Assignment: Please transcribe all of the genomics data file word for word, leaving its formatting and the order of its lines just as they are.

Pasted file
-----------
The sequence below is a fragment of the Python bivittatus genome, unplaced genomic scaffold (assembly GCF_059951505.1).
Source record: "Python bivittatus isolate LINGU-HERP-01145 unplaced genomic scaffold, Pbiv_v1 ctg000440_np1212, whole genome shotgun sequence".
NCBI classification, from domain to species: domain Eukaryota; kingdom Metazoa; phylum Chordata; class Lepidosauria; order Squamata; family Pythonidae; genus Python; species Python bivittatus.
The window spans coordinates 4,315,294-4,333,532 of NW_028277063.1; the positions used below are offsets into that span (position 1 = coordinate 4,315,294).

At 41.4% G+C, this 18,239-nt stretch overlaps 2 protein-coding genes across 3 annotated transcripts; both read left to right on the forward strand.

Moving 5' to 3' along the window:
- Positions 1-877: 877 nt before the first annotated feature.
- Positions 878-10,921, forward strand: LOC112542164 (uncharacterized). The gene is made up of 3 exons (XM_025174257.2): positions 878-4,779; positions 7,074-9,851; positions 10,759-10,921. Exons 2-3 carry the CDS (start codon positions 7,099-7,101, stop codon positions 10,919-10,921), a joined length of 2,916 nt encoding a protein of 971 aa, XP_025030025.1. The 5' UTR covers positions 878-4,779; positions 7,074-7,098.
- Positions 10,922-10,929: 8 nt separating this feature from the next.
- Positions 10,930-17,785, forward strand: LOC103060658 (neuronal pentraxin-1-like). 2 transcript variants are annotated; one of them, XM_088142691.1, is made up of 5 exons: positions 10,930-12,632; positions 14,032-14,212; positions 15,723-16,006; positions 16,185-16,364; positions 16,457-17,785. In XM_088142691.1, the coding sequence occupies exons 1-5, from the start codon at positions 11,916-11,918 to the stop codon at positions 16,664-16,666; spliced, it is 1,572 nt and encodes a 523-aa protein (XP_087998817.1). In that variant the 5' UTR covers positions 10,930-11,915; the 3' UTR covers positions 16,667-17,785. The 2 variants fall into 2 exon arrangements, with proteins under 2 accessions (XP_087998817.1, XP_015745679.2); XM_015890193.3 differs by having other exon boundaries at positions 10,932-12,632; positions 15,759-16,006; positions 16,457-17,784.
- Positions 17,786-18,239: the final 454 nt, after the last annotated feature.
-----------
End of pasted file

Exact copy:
The sequence below is a fragment of the Python bivittatus genome, unplaced genomic scaffold (assembly GCF_059951505.1).
Source record: "Python bivittatus isolate LINGU-HERP-01145 unplaced genomic scaffold, Pbiv_v1 ctg000440_np1212, whole genome shotgun sequence".
NCBI classification, from domain to species: domain Eukaryota; kingdom Metazoa; phylum Chordata; class Lepidosauria; order Squamata; family Pythonidae; genus Python; species Python bivittatus.
The window spans coordinates 4,315,294-4,333,532 of NW_028277063.1; the positions used below are offsets into that span (position 1 = coordinate 4,315,294).

At 41.4% G+C, this 18,239-nt stretch overlaps 2 protein-coding genes across 3 annotated transcripts; both read left to right on the forward strand.

Moving 5' to 3' along the window:
- Positions 1-877: 877 nt before the first annotated feature.
- Positions 878-10,921, forward strand: LOC112542164 (uncharacterized). The gene is made up of 3 exons (XM_025174257.2): positions 878-4,779; positions 7,074-9,851; positions 10,759-10,921. Exons 2-3 carry the CDS (start codon positions 7,099-7,101, stop codon positions 10,919-10,921), a joined length of 2,916 nt encoding a protein of 971 aa, XP_025030025.1. The 5' UTR covers positions 878-4,779; positions 7,074-7,098.
- Positions 10,922-10,929: 8 nt separating this feature from the next.
- Positions 10,930-17,785, forward strand: LOC103060658 (neuronal pentraxin-1-like). 2 transcript variants are annotated; one of them, XM_088142691.1, is made up of 5 exons: positions 10,930-12,632; positions 14,032-14,212; positions 15,723-16,006; positions 16,185-16,364; positions 16,457-17,785. In XM_088142691.1, the coding sequence occupies exons 1-5, from the start codon at positions 11,916-11,918 to the stop codon at positions 16,664-16,666; spliced, it is 1,572 nt and encodes a 523-aa protein (XP_087998817.1). In that variant the 5' UTR covers positions 10,930-11,915; the 3' UTR covers positions 16,667-17,785. The 2 variants fall into 2 exon arrangements, with proteins under 2 accessions (XP_087998817.1, XP_015745679.2); XM_015890193.3 differs by having other exon boundaries at positions 10,932-12,632; positions 15,759-16,006; positions 16,457-17,784.
- Positions 17,786-18,239: the final 454 nt, after the last annotated feature.